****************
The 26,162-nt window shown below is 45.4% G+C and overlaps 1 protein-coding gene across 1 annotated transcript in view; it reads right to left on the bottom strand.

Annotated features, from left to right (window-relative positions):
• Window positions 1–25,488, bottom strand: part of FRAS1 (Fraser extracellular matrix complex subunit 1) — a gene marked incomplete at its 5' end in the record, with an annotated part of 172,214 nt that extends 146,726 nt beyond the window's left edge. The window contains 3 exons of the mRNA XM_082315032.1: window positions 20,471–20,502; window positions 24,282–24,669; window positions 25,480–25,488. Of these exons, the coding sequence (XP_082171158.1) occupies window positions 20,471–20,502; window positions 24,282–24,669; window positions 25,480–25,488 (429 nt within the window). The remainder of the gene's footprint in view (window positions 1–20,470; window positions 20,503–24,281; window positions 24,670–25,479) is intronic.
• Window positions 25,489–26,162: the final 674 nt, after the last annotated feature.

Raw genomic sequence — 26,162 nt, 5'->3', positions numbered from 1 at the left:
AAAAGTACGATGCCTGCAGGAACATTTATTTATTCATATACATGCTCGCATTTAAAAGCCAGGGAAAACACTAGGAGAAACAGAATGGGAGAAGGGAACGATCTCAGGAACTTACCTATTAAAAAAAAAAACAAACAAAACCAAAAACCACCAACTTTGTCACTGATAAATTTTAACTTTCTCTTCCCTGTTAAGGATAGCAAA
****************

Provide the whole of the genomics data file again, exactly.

The 26,162-nt window shown below is 45.4% G+C and overlaps 1 protein-coding gene across 1 annotated transcript in view; it reads right to left on the bottom strand.

Annotated features, from left to right (window-relative positions):
• Window positions 1–25,488, bottom strand: part of FRAS1 (Fraser extracellular matrix complex subunit 1) — a gene marked incomplete at its 5' end in the record, with an annotated part of 172,214 nt that extends 146,726 nt beyond the window's left edge. The window contains 3 exons of the mRNA XM_082315032.1: window positions 20,471–20,502; window positions 24,282–24,669; window positions 25,480–25,488. Of these exons, the coding sequence (XP_082171158.1) occupies window positions 20,471–20,502; window positions 24,282–24,669; window positions 25,480–25,488 (429 nt within the window). The remainder of the gene's footprint in view (window positions 1–20,470; window positions 20,503–24,281; window positions 24,670–25,479) is intronic.
• Window positions 25,489–26,162: the final 674 nt, after the last annotated feature.

Raw genomic sequence — 26,162 nt, 5'->3', positions numbered from 1 at the left:
AAAAGTACGATGCCTGCAGGAACATTTATTTATTCATATACATGCTCGCATTTAAAAGCCAGGGAAAACACTAGGAGAAACAGAATGGGAGAAGGGAACGATCTCAGGAACTTACCTATTAAAAAAAAAAACAAACAAAACCAAAAACCACCAACTTTGTCACTGATAAATTTTAACTTTCTCTTCCCTGTTAAGGATAGCAAA